3. I always wait until the MPAA rating. Partly to scan the credits for interesting tidbits (especially the music credits, but also cameos), partly to catch any “easter eggs”, but mostly to let the huge crowds exit the theater (and to exit the bathrooms).

    As to the effect on stock price, a blockbuster Marvel movie historically causes the stock price to drop. Unless a movie is a complete dud, the profit can sometimes be gained with DVD sales, pay-per-view, and overseas markets.

  4. There’s a bunch of super-hero movies from last year that I didn’t (and won’t) see, because super-hero movies generally aren’t very good. No plans to see the DARK KNIGHT. But last night, I figured what the hell? Paid my ten bucks and saw the movie at 10pm … pretty big crowd, and the midnight showing was sold-out. Everyone seemed to enjoy it.

    Ditto on Nick Fury. I stayed to the end and saw the last scene, but most people had bolted. The ones who remained — many (guys and girls alike) gasped when Fury spoke of the Avengers Initiative. Applause followed.

    Samuel L. Jackson — I was hoping they’d get a white guy to play Nick Fury, but I’ll take him as a black guy if I must. But something about Jackson doesn’t click. Fury may crack wise, but he’s a pretty serious guy. Nothing about Jackson says “military” or “secret organization” to me. Cop, crook, father, doctor, sure … but not secret agent. Maybe Denzel Washington would have been a better casting choice?

  5. The other day I heard a story where some studio insiders were expecting lower-than-normal returns this week because the intended demographic for “Iron Man” might be at home playing the new release of “Grand Theft Auto”.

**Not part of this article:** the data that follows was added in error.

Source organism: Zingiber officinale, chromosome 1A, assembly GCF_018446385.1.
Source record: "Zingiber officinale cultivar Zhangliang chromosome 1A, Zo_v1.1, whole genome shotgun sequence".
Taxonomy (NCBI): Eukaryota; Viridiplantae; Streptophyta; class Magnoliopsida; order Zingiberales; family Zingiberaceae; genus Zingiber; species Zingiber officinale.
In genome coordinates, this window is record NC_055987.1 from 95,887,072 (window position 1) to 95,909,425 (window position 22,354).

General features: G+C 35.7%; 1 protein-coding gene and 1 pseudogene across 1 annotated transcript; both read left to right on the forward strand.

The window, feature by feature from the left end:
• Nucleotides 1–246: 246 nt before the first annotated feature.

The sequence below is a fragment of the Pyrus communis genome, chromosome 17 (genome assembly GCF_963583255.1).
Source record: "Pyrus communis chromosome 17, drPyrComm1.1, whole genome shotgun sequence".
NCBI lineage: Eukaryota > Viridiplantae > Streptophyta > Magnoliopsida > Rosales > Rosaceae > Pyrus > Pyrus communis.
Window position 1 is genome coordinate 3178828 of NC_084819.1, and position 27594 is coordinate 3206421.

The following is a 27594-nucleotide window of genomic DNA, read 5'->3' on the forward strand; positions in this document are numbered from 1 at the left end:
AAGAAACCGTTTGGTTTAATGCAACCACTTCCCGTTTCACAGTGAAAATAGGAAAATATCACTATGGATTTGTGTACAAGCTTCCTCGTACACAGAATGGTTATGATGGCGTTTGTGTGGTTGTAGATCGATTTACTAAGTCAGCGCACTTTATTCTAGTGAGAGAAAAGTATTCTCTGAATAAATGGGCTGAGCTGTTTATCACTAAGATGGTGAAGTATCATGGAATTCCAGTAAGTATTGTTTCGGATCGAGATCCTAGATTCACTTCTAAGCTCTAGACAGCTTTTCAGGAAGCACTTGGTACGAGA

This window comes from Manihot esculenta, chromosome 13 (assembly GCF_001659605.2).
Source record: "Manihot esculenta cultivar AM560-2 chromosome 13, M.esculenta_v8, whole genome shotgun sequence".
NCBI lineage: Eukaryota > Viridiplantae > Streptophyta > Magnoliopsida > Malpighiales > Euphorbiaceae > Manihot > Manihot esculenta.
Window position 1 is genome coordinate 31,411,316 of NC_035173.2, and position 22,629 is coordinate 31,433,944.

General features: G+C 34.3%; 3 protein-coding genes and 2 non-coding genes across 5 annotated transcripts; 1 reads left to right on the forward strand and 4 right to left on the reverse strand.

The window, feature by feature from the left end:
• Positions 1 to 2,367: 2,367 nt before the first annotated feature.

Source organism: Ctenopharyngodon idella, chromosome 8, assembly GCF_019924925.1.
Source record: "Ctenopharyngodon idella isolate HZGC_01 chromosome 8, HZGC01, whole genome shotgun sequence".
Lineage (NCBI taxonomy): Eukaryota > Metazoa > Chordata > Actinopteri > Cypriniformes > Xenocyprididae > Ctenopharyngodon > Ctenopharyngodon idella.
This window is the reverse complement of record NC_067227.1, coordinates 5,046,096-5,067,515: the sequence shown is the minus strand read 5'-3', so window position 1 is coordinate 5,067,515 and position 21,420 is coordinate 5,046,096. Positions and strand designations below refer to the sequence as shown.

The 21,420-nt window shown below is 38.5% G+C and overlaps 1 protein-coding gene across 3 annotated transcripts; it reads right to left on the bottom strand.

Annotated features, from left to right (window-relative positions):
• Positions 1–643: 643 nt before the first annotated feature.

Looking forward to Iron Man going after the Hulk, but I’d really love it if the FF had a first crack at ol’ Greenskin. Unlikely, I know.

  6. Well, that 95% positive rating on RT doesn’t mean the critics thought it was the next There Will be Blood or No Country for Old Men, either. It just means that 95% of them thought it was worth seeing.

    And I thought it was worth seeing – no qualifiers about keeping expectations low or anything, just go in expecting to see a good Iron Man origin film and you’ll be pleased. It does the property justice.

  7. I think GTA4 would be a factor for box office on most movies, but not something “nerd-centric” like a superhero movie.

    I think gamers could spare the 2.5 hours for the movie.

  8. I’m too old to deal with crowds, I don’t bother to go to opening weekends. Heck, I don’t go to any movies on weekends if I can help it. The last movie I attended on opening day was Star Wars: The Empire Strikes Back. I got sunburned from waiting in line for almost 3 hours. I was also much younger back then. As much as I want to see this movie, I’ll be waiting a while.

  9. The joy of working nights is being able to go to matinees.

    That’s how I will likely see most of the blockbusters this season.

  10. Rich: As Marvel’s Ultimate line continues to gain new readers Samuel L. is more and more a perfect Nick Fury.

    Also: ever since Hasselhoff sullied the 616 Fury it’s Sam or bust.

  11. Awww, Francis – why did you have to say that about Hasselhoff? That movie (and Generation X) would’ve worked if it hadn’t been shot on a Canadian budget – and at least Hasselhoff looked the part.



  12. I saw Iron Man on Sunday, May 4 (my b’day). I really liked the movie. Robert Downey Jr was believable as Tony Stark and Jeff Bridges did a great job. We did not sit through the credits for Samuel L Jackson’s cameo as Nick Fury. I’ll try to find it on YouTube.

  13. Hmm … how do you feel about Adam West as Batman? Did he sully the role, for all time? Nah. Hasslehoff was ok … he seemed more the part when he wasn’t trying to sound “tough” and just spoke in his normal voice. Good acting on Hoff’s part, good production values. Terrible script, though.